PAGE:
Newark, N.J., today will competitively sell nearly $100 million of short-term debt to help roll over existing notes and support capital improvements throughout the city.

The sale includes $61 million of general improvement bond anticipation notes, $29.9 million of school notes, $5.6 million of water utility Bans, and another $2 million of special emergency notes to support the city’s zoning plans. About $58 million of one-year note proceeds will refund outstanding notes and the remaining $40.5 million will help finance infrastructure needs.

NW Financial Group is the financial adviser for the deal and Gluck Walrath LLP is bond counsel.

Moody’s Investors Service rates today’s sale MIG-1 — minus the $2 million of special emergency notes, which do not carry a rating. Moody’s rates the city’s $249 million of outstanding long-term debt Baa2. Standard & Poor’s and Fitch Ratings do not rate Newark.

Moody’s noted in its report that Newark should receive sufficient interest from the market as the credit “has demonstrated solid access to the capital markets” in previous note sales, including five to seven bids the city received for each of the five note series Newark sold in April 2007.

The city anticipates holding a refunding bond sale in the spring and may refinance the notes at that time. Linda Landolfi, finance director for Newark, said officials have yet to pin down the size of that upcoming deal as the city is reviewing how best to structure that transaction.

“We’re working with our financial advisers and we’ve gotten a number of proposals from a variety of underwriters so we’re trying to work with those numbers and trying to decide what would be best in terms of our interests,” Landolfi said.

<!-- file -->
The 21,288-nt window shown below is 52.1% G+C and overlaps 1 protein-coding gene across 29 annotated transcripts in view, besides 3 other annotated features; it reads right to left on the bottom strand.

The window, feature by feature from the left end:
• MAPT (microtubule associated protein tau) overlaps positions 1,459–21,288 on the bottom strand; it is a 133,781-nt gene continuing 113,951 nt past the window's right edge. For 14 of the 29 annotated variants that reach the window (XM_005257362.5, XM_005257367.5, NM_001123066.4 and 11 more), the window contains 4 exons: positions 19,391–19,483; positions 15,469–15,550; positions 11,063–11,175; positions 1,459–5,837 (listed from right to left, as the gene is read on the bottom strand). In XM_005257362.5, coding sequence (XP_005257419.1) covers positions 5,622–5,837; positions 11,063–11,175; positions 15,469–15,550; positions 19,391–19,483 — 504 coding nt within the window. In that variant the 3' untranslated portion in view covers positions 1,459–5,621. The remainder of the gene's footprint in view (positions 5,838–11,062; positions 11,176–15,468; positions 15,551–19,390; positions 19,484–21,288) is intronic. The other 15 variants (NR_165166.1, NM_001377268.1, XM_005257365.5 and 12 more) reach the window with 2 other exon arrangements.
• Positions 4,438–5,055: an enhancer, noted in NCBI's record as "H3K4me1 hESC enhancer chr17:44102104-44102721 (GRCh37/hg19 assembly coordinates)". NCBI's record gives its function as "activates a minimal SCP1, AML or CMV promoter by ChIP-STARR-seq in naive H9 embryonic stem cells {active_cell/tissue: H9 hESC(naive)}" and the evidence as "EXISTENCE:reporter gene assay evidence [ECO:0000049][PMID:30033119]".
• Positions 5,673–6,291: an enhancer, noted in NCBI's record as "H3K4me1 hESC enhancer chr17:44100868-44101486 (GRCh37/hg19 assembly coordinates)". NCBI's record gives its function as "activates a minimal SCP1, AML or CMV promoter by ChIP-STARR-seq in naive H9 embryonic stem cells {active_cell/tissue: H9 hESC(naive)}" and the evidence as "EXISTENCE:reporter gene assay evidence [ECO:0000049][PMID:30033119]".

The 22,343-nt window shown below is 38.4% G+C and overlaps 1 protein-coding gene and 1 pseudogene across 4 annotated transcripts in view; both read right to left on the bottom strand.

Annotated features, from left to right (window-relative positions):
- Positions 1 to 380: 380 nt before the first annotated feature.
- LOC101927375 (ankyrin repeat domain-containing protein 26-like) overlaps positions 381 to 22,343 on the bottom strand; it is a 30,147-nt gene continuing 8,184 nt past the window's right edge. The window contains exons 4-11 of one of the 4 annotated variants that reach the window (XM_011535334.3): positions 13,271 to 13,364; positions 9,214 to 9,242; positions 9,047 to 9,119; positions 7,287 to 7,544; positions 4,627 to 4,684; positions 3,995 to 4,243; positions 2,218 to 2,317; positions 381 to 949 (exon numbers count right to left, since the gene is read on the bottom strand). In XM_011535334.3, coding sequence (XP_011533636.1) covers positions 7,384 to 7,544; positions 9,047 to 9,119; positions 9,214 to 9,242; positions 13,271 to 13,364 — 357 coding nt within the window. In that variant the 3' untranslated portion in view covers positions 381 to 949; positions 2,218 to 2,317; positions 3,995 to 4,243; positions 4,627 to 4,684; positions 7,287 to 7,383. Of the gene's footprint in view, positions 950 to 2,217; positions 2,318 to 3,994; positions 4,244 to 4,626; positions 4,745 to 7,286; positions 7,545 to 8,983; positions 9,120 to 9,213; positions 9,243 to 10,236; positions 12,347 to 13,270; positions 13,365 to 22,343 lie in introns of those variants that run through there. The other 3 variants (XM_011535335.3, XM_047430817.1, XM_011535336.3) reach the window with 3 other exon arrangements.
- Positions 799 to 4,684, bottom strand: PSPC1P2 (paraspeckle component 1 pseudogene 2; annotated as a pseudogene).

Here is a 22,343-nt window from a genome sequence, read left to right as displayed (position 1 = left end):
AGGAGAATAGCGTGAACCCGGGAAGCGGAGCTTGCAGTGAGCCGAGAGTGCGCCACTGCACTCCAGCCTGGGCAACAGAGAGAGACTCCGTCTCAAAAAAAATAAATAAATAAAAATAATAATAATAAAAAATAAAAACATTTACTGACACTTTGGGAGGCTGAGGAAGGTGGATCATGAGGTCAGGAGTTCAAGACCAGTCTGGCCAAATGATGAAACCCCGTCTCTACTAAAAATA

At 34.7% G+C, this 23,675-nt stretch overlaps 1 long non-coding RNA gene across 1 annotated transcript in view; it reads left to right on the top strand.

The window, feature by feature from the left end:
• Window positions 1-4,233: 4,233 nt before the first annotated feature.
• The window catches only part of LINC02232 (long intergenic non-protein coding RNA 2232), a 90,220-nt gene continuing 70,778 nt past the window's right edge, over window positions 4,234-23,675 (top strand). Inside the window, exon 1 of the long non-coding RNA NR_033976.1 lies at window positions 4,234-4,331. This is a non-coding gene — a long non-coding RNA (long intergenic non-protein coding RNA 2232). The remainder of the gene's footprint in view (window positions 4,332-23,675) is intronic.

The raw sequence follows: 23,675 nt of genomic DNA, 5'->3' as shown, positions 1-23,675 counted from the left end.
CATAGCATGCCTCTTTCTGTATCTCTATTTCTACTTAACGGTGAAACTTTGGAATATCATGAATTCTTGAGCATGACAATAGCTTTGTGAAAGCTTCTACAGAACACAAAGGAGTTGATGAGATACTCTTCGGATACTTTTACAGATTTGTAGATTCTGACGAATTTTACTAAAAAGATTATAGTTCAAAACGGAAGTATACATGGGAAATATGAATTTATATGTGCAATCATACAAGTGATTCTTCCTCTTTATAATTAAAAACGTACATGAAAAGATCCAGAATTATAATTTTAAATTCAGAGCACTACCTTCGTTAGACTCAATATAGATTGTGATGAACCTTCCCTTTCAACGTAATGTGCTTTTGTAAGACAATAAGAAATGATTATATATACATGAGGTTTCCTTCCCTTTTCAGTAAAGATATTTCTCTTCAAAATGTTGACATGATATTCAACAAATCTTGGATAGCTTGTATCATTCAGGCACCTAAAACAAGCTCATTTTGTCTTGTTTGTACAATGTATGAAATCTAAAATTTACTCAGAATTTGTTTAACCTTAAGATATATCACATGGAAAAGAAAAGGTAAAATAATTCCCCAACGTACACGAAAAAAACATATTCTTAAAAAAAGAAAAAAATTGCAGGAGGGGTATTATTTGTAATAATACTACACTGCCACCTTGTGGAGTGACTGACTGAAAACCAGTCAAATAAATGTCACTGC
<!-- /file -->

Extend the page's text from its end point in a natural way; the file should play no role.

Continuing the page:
City officials also are finalizing Newark’s budget for fiscal 2008, which began on Jan. 1, 2008. Mayor Cory Booker will give his state of the city address next month, and officials are waiting to release the 2008 budget as the state informed municipalities to hold off on publicizing budgets until the Department of Community Affairs irons out details of a new 4% tax levy law.

“All the municipalities have been asked not to introduce any of their budgets until they get more detailed instructions from the Department of Community Affairs on how exactly the cap levy will work and so we’re just waiting on that,” Landolfi said.

The city is working on reducing its $100 million structural deficit. During the past few months the mayor has generated $17 million through employee reduction and curbed health benefits for employees by $20 million.

Newark will see additional revenues from the new Prudential Center, a 17,500-seat arena that opened in October. The city anticipates special taxes and increased parking fees and ticket surcharges connected to the new arena to bring in $5 million to $10 million per year, according to a Moody’s report.

In addition to those revenues, Newark’s tax base has increased to $16.5 billion in 2007, more than triple the city’s tax base size in 1999 due to economic development initiatives.

Challenges for the city include its reliance on non-recurring revenues, most notably yearly payments of $40 million the city receives from the Port Authority of New York and New Jersey, which will end in 2010. In addition, more than a quarter of Newark’s residents live under the poverty level.

Newark is located in northeastern New Jersey, 15 miles from Manhattan. With a population of 281,400, it is the state’s largest city.


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